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Snake Stones: Ammonite with Living Chamber

Ammonite
Like their cousin the nautilus, ammonites had a compartmentalized shell.  Most of their body was housed in the largest, longest, and last one known as the living chamber.  It often filled with debris after the animal died, like the shells and limestone “mud” in this example.  Because the living chamber is often damaged or less preserved than the middle of the shell, it is typically trimmed when preparing commercial fossils.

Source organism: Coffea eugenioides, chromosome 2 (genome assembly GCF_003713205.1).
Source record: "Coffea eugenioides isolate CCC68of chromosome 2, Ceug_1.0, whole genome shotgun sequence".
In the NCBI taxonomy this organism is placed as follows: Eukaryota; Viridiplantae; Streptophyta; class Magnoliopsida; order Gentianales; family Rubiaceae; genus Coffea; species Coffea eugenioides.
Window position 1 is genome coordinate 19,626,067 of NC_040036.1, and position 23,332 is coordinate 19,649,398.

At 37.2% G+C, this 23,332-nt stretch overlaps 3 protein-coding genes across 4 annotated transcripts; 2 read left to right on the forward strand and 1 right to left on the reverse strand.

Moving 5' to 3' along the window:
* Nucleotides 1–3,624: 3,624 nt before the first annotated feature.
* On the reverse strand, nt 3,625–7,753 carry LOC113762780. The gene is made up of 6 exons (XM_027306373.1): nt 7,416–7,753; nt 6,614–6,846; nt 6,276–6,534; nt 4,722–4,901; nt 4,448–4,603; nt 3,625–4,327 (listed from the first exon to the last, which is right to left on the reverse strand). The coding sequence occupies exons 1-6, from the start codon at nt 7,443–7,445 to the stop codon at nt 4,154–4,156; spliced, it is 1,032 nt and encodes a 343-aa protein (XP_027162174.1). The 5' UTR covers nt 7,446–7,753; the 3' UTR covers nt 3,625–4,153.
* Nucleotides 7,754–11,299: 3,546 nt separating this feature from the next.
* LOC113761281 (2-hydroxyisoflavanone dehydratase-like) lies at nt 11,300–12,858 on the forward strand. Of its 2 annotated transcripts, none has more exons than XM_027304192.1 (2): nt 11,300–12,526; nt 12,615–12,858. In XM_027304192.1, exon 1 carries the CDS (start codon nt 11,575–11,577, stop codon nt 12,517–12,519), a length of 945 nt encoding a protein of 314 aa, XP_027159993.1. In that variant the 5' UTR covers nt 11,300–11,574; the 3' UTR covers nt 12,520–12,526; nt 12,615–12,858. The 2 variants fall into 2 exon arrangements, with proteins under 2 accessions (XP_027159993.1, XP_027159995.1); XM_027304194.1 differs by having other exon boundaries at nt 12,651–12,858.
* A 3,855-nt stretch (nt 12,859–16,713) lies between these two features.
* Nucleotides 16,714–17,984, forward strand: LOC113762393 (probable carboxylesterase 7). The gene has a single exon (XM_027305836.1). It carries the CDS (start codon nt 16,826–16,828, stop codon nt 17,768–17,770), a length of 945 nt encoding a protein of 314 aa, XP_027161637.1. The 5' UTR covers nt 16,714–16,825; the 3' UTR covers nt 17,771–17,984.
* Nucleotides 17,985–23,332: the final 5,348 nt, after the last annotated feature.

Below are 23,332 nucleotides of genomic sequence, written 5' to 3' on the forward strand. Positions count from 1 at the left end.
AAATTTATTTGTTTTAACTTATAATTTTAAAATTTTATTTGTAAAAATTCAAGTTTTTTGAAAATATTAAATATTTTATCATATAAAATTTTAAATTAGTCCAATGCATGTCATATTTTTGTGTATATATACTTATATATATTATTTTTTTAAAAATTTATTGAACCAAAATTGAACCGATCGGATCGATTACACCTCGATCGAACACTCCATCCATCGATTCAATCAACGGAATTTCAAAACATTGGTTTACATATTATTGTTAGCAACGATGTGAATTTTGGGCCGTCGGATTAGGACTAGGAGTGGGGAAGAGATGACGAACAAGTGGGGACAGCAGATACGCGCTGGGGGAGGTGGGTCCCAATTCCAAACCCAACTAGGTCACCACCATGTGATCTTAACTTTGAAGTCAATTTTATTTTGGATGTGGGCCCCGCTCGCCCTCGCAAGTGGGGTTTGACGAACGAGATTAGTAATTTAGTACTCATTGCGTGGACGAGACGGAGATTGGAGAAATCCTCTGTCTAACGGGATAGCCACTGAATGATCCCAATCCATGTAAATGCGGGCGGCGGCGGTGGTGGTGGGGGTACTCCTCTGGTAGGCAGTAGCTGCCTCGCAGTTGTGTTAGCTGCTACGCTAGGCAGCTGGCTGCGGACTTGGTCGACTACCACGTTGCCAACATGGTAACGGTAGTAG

This cut pair ammonite comes from the Mahajanga River Basin, near the village of Ambatolafia, in the Sitampiky commune, in the Boeny region of northwest Madagascar, in the former province of Mahajanga.  They date from the Early Cretaceous period, Albian age (~100 to 113.0 million years ago).

© 2014, Images and Text, Christopher Lee Matthews

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